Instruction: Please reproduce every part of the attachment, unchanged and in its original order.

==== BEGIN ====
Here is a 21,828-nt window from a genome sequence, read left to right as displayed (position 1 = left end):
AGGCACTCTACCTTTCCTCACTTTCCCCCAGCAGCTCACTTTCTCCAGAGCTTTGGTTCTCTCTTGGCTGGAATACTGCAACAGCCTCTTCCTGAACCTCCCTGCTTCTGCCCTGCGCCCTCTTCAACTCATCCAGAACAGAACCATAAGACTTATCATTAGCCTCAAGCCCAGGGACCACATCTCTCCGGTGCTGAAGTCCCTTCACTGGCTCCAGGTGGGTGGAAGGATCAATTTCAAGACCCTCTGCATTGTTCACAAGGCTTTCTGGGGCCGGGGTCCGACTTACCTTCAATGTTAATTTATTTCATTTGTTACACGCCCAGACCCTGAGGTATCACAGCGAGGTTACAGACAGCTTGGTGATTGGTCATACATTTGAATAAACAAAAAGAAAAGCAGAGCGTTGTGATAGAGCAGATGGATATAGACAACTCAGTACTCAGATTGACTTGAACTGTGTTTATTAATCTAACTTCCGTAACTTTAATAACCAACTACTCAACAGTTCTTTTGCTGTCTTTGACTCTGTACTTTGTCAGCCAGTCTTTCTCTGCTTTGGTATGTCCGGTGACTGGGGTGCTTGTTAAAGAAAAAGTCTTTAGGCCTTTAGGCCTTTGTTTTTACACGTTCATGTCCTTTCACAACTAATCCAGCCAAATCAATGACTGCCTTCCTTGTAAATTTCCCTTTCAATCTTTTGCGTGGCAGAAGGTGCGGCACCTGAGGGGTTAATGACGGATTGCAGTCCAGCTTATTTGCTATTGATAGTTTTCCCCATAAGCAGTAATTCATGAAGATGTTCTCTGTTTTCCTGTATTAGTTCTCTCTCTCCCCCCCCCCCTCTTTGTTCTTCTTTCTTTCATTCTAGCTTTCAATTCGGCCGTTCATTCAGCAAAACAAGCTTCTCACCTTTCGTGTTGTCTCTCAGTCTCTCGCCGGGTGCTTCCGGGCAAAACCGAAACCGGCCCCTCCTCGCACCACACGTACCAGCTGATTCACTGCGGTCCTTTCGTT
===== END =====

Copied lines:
Here is a 21,828-nt window from a genome sequence, read left to right as displayed (position 1 = left end):
AGGCACTCTACCTTTCCTCACTTTCCCCCAGCAGCTCACTTTCTCCAGAGCTTTGGTTCTCTCTTGGCTGGAATACTGCAACAGCCTCTTCCTGAACCTCCCTGCTTCTGCCCTGCGCCCTCTTCAACTCATCCAGAACAGAACCATAAGACTTATCATTAGCCTCAAGCCCAGGGACCACATCTCTCCGGTGCTGAAGTCCCTTCACTGGCTCCAGGTGGGTGGAAGGATCAATTTCAAGACCCTCTGCATTGTTCACAAGGCTTTCTGGGGCCGGGGTCCGACTTACCTTCAATGTTAATTTATTTCATTTGTTACACGCCCAGACCCTGAGGTATCACAGCGAGGTTACAGACAGCTTGGTGATTGGTCATACATTTGAATAAACAAAAAGAAAAGCAGAGCGTTGTGATAGAGCAGATGGATATAGACAACTCAGTACTCAGATTGACTTGAACTGTGTTTATTAATCTAACTTCCGTAACTTTAATAACCAACTACTCAACAGTTCTTTTGCTGTCTTTGACTCTGTACTTTGTCAGCCAGTCTTTCTCTGCTTTGGTATGTCCGGTGACTGGGGTGCTTGTTAAAGAAAAAGTCTTTAGGCCTTTAGGCCTTTGTTTTTACACGTTCATGTCCTTTCACAACTAATCCAGCCAAATCAATGACTGCCTTCCTTGTAAATTTCCCTTTCAATCTTTTGCGTGGCAGAAGGTGCGGCACCTGAGGGGTTAATGACGGATTGCAGTCCAGCTTATTTGCTATTGATAGTTTTCCCCATAAGCAGTAATTCATGAAGATGTTCTCTGTTTTCCTGTATTAGTTCTCTCTCTCCCCCCCCCCCTCTTTGTTCTTCTTTCTTTCATTCTAGCTTTCAATTCGGCCGTTCATTCAGCAAAACAAGCTTCTCACCTTTCGTGTTGTCTCTCAGTCTCTCGCCGGGTGCTTCCGGGCAAAACCGAAACCGGCCCCTCCTCGCACCACACGTACCAGCTGATTCACTGCGGTCCTTTCGTT